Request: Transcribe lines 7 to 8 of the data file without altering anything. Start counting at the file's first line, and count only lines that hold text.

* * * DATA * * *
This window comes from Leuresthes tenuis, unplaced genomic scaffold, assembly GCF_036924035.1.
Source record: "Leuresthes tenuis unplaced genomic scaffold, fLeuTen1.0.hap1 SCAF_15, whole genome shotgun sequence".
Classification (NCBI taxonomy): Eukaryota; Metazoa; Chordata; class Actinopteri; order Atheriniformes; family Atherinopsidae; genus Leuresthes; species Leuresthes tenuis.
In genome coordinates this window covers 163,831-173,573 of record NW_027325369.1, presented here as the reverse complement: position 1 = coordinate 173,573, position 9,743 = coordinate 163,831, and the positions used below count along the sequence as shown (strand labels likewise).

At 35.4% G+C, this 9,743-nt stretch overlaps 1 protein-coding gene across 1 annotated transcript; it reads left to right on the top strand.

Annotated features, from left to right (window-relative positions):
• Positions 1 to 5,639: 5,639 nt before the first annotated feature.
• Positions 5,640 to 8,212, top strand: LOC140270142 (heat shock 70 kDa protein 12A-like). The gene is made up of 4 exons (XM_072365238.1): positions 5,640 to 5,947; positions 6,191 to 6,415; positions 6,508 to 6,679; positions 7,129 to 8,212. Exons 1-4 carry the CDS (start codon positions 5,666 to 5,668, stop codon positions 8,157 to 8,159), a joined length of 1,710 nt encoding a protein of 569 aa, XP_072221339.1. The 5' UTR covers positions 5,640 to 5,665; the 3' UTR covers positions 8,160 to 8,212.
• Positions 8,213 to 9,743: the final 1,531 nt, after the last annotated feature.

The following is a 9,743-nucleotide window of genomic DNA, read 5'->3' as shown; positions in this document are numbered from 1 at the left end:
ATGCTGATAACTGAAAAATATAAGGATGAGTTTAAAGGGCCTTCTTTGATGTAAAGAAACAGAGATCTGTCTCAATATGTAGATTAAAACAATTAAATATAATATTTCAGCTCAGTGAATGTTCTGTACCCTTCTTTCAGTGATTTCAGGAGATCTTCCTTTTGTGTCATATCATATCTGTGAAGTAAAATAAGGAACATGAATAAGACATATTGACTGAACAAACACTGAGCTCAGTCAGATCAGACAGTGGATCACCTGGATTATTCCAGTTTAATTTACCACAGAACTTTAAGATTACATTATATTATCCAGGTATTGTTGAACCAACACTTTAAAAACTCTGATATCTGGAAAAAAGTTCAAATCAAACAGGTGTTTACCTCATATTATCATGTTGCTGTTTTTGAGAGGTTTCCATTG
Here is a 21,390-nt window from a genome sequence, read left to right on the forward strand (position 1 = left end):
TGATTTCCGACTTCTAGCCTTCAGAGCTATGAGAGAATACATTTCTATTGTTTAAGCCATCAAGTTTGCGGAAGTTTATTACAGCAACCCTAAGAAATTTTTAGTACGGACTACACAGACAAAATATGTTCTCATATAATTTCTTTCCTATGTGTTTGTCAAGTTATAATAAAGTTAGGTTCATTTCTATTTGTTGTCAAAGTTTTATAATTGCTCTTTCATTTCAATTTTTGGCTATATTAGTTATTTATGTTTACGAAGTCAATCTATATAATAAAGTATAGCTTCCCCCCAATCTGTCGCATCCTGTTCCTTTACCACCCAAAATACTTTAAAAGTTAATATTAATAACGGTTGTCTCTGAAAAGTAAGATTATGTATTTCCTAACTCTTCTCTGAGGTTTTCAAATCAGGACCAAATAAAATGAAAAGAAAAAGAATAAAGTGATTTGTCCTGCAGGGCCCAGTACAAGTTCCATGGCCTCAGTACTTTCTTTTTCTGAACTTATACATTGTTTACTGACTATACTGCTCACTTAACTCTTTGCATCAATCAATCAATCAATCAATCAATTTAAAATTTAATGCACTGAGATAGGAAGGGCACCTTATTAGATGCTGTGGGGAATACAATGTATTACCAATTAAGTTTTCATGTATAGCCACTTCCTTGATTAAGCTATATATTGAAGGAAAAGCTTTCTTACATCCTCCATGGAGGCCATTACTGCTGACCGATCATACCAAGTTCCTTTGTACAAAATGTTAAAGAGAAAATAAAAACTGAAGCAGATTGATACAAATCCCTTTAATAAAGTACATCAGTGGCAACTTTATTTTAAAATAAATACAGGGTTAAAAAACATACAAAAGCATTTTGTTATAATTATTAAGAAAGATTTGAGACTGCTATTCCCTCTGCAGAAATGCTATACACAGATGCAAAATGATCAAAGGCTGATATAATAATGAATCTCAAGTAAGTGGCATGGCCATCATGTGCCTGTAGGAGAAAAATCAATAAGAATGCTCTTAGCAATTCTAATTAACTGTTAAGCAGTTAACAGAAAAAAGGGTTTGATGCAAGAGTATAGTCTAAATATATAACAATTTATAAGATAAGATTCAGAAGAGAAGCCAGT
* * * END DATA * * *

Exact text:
• Positions 1 to 5,639: 5,639 nt before the first annotated feature.
• Positions 5,640 to 8,212, top strand: LOC140270142 (heat shock 70 kDa protein 12A-like). The gene is made up of 4 exons (XM_072365238.1): positions 5,640 to 5,947; positions 6,191 to 6,415; positions 6,508 to 6,679; positions 7,129 to 8,212. Exons 1-4 carry the CDS (start codon positions 5,666 to 5,668, stop codon positions 8,157 to 8,159), a joined length of 1,710 nt encoding a protein of 569 aa, XP_072221339.1. The 5' UTR covers positions 5,640 to 5,665; the 3' UTR covers positions 8,160 to 8,212.